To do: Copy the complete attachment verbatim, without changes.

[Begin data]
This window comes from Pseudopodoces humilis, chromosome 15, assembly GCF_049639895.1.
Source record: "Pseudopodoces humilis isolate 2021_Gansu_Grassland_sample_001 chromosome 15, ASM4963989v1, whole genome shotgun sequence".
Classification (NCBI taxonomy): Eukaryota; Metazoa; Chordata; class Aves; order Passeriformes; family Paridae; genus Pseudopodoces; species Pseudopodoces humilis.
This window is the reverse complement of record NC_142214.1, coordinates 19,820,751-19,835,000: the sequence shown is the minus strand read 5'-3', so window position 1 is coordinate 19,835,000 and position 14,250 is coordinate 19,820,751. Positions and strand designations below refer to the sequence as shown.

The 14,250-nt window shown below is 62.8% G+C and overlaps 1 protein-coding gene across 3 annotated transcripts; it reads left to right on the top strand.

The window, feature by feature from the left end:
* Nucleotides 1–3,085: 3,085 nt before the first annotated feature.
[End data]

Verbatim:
This window comes from Pseudopodoces humilis, chromosome 15, assembly GCF_049639895.1.
Source record: "Pseudopodoces humilis isolate 2021_Gansu_Grassland_sample_001 chromosome 15, ASM4963989v1, whole genome shotgun sequence".
Classification (NCBI taxonomy): Eukaryota; Metazoa; Chordata; class Aves; order Passeriformes; family Paridae; genus Pseudopodoces; species Pseudopodoces humilis.
This window is the reverse complement of record NC_142214.1, coordinates 19,820,751-19,835,000: the sequence shown is the minus strand read 5'-3', so window position 1 is coordinate 19,835,000 and position 14,250 is coordinate 19,820,751. Positions and strand designations below refer to the sequence as shown.

The 14,250-nt window shown below is 62.8% G+C and overlaps 1 protein-coding gene across 3 annotated transcripts; it reads left to right on the top strand.

The window, feature by feature from the left end:
* Nucleotides 1–3,085: 3,085 nt before the first annotated feature.